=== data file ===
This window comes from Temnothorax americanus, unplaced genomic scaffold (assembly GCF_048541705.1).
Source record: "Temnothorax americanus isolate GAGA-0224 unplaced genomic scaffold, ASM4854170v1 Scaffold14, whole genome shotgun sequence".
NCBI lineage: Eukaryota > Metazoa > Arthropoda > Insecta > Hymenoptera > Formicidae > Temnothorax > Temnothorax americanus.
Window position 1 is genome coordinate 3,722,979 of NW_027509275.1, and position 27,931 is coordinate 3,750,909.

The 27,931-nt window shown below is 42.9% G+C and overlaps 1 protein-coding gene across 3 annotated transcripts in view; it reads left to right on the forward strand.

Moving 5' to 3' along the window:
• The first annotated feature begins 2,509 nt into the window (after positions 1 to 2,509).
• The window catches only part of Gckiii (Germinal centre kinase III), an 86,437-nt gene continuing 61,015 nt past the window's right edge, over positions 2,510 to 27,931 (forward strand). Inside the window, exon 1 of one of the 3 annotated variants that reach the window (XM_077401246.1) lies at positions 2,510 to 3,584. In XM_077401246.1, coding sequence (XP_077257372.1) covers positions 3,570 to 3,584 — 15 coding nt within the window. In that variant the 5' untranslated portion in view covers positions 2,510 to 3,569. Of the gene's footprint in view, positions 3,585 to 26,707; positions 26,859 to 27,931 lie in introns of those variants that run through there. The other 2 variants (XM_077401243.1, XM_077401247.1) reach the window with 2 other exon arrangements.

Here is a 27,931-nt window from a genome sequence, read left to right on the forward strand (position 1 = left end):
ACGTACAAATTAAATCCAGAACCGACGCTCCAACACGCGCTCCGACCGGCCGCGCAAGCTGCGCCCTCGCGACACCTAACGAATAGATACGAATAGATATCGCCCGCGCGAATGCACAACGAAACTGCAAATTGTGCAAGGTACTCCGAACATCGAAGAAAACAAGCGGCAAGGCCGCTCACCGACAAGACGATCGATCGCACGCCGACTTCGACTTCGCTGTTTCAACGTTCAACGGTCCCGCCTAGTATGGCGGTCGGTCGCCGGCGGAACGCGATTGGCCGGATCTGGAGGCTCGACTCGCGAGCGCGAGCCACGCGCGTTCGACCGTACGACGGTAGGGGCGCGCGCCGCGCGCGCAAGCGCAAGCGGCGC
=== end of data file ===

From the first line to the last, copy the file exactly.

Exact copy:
This window comes from Temnothorax americanus, unplaced genomic scaffold (assembly GCF_048541705.1).
Source record: "Temnothorax americanus isolate GAGA-0224 unplaced genomic scaffold, ASM4854170v1 Scaffold14, whole genome shotgun sequence".
NCBI lineage: Eukaryota > Metazoa > Arthropoda > Insecta > Hymenoptera > Formicidae > Temnothorax > Temnothorax americanus.
Window position 1 is genome coordinate 3,722,979 of NW_027509275.1, and position 27,931 is coordinate 3,750,909.

The 27,931-nt window shown below is 42.9% G+C and overlaps 1 protein-coding gene across 3 annotated transcripts in view; it reads left to right on the forward strand.

Moving 5' to 3' along the window:
• The first annotated feature begins 2,509 nt into the window (after positions 1 to 2,509).
• The window catches only part of Gckiii (Germinal centre kinase III), an 86,437-nt gene continuing 61,015 nt past the window's right edge, over positions 2,510 to 27,931 (forward strand). Inside the window, exon 1 of one of the 3 annotated variants that reach the window (XM_077401246.1) lies at positions 2,510 to 3,584. In XM_077401246.1, coding sequence (XP_077257372.1) covers positions 3,570 to 3,584 — 15 coding nt within the window. In that variant the 5' untranslated portion in view covers positions 2,510 to 3,569. Of the gene's footprint in view, positions 3,585 to 26,707; positions 26,859 to 27,931 lie in introns of those variants that run through there. The other 2 variants (XM_077401243.1, XM_077401247.1) reach the window with 2 other exon arrangements.

Here is a 27,931-nt window from a genome sequence, read left to right on the forward strand (position 1 = left end):
ACGTACAAATTAAATCCAGAACCGACGCTCCAACACGCGCTCCGACCGGCCGCGCAAGCTGCGCCCTCGCGACACCTAACGAATAGATACGAATAGATATCGCCCGCGCGAATGCACAACGAAACTGCAAATTGTGCAAGGTACTCCGAACATCGAAGAAAACAAGCGGCAAGGCCGCTCACCGACAAGACGATCGATCGCACGCCGACTTCGACTTCGCTGTTTCAACGTTCAACGGTCCCGCCTAGTATGGCGGTCGGTCGCCGGCGGAACGCGATTGGCCGGATCTGGAGGCTCGACTCGCGAGCGCGAGCCACGCGCGTTCGACCGTACGACGGTAGGGGCGCGCGCCGCGCGCGCAAGCGCAAGCGGCGC